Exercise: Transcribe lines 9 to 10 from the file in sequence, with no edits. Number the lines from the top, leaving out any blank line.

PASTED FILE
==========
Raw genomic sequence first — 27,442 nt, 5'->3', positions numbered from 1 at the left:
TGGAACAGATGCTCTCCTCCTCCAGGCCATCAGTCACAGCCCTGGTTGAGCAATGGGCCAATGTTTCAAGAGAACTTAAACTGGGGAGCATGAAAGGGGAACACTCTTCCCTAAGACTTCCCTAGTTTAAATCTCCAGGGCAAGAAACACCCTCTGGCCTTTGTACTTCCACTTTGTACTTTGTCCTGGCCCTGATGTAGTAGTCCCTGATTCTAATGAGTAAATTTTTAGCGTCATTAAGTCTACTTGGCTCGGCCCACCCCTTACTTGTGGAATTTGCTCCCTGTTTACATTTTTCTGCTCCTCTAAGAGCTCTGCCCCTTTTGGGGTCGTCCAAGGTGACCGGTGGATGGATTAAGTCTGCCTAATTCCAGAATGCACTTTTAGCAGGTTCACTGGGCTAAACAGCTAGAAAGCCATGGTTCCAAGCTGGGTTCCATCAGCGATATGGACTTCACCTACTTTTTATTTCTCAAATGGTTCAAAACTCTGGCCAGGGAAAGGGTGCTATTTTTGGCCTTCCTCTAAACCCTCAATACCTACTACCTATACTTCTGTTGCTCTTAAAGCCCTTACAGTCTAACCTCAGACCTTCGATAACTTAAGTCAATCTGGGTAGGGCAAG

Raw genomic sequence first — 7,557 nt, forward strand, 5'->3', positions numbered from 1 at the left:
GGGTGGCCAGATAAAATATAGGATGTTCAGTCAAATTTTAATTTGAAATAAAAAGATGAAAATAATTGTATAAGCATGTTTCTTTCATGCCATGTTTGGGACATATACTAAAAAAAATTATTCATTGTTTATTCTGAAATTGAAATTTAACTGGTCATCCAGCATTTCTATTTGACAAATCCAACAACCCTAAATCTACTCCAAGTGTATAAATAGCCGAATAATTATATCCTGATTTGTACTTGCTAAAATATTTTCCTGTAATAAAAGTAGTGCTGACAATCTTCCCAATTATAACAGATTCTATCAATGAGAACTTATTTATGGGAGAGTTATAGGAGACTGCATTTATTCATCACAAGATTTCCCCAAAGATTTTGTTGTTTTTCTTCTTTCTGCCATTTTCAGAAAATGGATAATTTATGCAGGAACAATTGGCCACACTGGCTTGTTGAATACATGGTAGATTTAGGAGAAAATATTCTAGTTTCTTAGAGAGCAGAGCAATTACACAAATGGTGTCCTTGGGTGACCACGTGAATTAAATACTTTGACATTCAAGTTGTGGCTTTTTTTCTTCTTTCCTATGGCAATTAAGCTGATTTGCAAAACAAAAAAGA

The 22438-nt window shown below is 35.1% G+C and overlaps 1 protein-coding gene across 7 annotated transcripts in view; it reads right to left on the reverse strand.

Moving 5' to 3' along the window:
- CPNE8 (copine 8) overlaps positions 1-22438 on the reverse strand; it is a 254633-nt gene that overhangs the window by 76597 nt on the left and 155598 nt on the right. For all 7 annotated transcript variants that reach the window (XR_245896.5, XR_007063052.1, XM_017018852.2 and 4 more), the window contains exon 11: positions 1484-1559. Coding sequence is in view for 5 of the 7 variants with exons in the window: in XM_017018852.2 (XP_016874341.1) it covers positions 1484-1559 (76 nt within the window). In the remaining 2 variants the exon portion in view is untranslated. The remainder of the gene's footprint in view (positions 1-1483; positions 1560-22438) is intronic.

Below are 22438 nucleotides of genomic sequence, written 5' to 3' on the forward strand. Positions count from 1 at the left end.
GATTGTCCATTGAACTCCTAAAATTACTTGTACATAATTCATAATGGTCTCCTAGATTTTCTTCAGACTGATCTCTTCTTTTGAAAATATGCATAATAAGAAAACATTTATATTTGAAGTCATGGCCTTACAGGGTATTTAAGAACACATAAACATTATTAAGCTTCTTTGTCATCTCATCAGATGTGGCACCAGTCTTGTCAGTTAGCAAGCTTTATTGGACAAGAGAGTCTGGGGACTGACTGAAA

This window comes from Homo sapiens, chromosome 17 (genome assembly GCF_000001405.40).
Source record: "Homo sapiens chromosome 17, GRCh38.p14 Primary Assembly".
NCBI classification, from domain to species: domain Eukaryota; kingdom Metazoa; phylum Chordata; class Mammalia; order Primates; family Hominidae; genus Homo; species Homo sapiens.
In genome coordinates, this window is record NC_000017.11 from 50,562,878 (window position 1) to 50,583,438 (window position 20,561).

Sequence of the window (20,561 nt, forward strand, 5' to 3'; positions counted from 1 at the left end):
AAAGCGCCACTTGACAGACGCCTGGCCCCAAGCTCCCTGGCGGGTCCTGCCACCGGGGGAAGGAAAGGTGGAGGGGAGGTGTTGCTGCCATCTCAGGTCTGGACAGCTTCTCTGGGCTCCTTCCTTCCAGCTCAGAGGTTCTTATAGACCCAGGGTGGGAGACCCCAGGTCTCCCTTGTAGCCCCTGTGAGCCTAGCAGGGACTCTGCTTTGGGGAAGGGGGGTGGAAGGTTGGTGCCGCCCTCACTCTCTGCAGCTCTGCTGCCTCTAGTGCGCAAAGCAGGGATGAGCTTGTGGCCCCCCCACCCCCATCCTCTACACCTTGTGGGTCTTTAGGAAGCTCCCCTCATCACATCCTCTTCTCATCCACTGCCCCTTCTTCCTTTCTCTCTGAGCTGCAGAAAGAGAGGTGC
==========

GATTGTCCATTGAACTCCTAAAATTACTTGTACATAATTCATAATGGTCTCCTAGATTTTCTTCAGACTGATCTCTTCTTTTGAAAATATGCATAATAAGAAAACATTTATATTTGAAGTCATGGCCTTACAGGGTATTTAAGAACACATAAACATTATTAAGCTTCTTTGTCATCTCATCAGATGTGGCACCAGTCTTGTCAGTTAGCAAGCTTTATTGGACAAGAGAGTCTGGGGACTGACTGAAA

This window comes from Homo sapiens, chromosome 17 (genome assembly GCF_000001405.40).